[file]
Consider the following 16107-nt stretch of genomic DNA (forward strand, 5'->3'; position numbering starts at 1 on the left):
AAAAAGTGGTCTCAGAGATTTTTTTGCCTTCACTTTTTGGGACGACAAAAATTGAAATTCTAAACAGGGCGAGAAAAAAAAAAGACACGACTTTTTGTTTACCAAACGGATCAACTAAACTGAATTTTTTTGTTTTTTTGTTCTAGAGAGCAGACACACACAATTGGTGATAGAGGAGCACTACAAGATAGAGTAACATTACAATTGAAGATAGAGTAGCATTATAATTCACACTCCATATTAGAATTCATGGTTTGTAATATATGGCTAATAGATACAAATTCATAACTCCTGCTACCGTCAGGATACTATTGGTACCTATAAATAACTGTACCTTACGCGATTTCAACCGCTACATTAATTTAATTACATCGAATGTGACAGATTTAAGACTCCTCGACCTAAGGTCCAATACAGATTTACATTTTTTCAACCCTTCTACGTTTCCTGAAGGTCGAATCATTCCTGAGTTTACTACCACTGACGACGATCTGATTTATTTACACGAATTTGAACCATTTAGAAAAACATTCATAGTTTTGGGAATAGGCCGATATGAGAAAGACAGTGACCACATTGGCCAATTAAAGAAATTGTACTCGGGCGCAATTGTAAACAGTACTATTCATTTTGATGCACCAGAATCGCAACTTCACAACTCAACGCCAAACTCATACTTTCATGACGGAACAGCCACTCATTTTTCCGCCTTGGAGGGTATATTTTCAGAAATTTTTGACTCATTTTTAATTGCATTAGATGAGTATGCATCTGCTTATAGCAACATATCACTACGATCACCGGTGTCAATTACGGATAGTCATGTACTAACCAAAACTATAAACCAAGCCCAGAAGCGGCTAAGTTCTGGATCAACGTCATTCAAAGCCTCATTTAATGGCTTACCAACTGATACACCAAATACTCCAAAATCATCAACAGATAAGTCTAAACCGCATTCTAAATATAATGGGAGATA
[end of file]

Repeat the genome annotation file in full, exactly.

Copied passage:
Consider the following 16107-nt stretch of genomic DNA (forward strand, 5'->3'; position numbering starts at 1 on the left):
AAAAAGTGGTCTCAGAGATTTTTTTGCCTTCACTTTTTGGGACGACAAAAATTGAAATTCTAAACAGGGCGAGAAAAAAAAAAGACACGACTTTTTGTTTACCAAACGGATCAACTAAACTGAATTTTTTTGTTTTTTTGTTCTAGAGAGCAGACACACACAATTGGTGATAGAGGAGCACTACAAGATAGAGTAACATTACAATTGAAGATAGAGTAGCATTATAATTCACACTCCATATTAGAATTCATGGTTTGTAATATATGGCTAATAGATACAAATTCATAACTCCTGCTACCGTCAGGATACTATTGGTACCTATAAATAACTGTACCTTACGCGATTTCAACCGCTACATTAATTTAATTACATCGAATGTGACAGATTTAAGACTCCTCGACCTAAGGTCCAATACAGATTTACATTTTTTCAACCCTTCTACGTTTCCTGAAGGTCGAATCATTCCTGAGTTTACTACCACTGACGACGATCTGATTTATTTACACGAATTTGAACCATTTAGAAAAACATTCATAGTTTTGGGAATAGGCCGATATGAGAAAGACAGTGACCACATTGGCCAATTAAAGAAATTGTACTCGGGCGCAATTGTAAACAGTACTATTCATTTTGATGCACCAGAATCGCAACTTCACAACTCAACGCCAAACTCATACTTTCATGACGGAACAGCCACTCATTTTTCCGCCTTGGAGGGTATATTTTCAGAAATTTTTGACTCATTTTTAATTGCATTAGATGAGTATGCATCTGCTTATAGCAACATATCACTACGATCACCGGTGTCAATTACGGATAGTCATGTACTAACCAAAACTATAAACCAAGCCCAGAAGCGGCTAAGTTCTGGATCAACGTCATTCAAAGCCTCATTTAATGGCTTACCAACTGATACACCAAATACTCCAAAATCATCAACAGATAAGTCTAAACCGCATTCTAAATATAATGGGAGATA